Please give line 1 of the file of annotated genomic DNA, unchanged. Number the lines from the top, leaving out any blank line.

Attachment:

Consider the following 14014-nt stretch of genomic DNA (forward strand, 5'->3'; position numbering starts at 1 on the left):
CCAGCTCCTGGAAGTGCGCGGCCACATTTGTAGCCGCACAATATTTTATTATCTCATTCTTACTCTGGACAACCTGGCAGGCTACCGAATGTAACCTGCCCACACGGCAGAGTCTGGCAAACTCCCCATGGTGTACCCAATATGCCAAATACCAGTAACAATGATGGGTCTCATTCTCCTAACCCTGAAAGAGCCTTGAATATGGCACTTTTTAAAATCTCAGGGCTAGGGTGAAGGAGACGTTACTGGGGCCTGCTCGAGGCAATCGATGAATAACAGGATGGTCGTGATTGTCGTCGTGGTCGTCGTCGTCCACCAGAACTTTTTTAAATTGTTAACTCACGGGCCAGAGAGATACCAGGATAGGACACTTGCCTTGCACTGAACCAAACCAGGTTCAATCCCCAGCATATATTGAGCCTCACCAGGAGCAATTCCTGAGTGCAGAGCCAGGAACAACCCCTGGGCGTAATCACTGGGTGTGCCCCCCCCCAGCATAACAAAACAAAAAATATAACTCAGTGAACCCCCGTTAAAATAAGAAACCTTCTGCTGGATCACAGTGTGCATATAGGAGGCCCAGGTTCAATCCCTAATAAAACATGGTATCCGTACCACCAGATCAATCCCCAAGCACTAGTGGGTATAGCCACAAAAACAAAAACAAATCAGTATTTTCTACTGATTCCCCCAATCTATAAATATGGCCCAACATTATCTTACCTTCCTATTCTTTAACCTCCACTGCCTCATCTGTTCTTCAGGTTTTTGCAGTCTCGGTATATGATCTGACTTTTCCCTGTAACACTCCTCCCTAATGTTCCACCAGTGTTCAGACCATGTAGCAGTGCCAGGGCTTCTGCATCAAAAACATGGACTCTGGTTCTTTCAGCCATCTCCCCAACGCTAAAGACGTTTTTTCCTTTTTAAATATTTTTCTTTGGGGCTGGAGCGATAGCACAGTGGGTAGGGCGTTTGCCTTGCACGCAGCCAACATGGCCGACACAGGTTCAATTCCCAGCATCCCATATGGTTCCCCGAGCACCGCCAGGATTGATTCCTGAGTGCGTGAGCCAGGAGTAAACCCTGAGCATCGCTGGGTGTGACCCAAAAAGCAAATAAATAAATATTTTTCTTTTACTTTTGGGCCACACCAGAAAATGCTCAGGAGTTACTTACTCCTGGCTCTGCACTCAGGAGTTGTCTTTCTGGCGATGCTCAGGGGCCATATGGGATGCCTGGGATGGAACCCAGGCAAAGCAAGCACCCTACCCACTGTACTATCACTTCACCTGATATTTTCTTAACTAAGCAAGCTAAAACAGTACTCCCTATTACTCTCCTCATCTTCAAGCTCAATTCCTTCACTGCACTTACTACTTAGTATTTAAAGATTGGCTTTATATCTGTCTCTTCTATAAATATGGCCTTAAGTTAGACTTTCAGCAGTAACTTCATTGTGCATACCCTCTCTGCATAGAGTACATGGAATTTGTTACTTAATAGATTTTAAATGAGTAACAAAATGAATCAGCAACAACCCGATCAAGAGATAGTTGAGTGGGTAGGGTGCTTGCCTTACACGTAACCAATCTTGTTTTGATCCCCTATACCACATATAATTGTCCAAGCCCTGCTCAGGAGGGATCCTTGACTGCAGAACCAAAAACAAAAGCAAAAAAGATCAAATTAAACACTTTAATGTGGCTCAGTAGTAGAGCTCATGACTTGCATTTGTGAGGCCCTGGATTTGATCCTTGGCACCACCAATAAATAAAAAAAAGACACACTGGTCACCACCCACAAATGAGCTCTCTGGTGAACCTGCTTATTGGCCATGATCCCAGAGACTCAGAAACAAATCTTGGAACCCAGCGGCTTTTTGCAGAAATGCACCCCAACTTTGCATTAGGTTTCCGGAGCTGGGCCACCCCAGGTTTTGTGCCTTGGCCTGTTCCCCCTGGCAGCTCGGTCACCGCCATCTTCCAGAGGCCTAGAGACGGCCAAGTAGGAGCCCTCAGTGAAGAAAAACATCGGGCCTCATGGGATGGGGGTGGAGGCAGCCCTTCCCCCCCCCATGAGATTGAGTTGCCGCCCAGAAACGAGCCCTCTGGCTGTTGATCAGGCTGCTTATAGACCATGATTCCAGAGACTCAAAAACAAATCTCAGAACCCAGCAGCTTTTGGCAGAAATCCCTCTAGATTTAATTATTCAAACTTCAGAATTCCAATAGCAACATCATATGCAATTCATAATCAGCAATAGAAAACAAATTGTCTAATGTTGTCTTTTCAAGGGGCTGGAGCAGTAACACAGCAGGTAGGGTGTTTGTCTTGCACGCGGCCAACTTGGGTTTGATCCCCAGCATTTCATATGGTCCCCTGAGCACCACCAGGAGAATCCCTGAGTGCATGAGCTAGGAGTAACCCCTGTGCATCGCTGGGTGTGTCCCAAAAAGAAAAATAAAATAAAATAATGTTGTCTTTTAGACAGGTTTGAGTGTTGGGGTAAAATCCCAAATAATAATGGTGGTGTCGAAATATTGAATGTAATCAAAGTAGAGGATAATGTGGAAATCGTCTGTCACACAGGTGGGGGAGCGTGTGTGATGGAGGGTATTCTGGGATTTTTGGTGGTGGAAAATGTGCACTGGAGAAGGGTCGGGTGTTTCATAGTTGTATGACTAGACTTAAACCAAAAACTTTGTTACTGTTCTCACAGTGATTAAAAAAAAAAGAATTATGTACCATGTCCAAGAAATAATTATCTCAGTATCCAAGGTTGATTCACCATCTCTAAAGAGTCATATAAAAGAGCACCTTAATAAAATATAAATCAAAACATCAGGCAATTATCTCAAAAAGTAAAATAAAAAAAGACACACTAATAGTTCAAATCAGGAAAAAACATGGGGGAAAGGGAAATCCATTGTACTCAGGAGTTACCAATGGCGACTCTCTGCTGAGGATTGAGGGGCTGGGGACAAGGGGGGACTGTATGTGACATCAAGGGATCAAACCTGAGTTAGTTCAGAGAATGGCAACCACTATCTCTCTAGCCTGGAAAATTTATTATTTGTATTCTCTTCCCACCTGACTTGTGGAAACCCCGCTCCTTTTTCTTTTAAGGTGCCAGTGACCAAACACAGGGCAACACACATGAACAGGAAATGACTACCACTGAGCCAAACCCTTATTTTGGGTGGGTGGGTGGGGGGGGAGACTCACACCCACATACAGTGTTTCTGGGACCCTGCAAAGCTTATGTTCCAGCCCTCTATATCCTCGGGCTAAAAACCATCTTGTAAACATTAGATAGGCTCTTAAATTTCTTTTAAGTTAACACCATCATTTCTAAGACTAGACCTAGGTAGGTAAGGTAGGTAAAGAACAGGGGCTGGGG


Consider the following 14014-nt stretch of genomic DNA (forward strand, 5'->3'; position numbering starts at 1 on the left):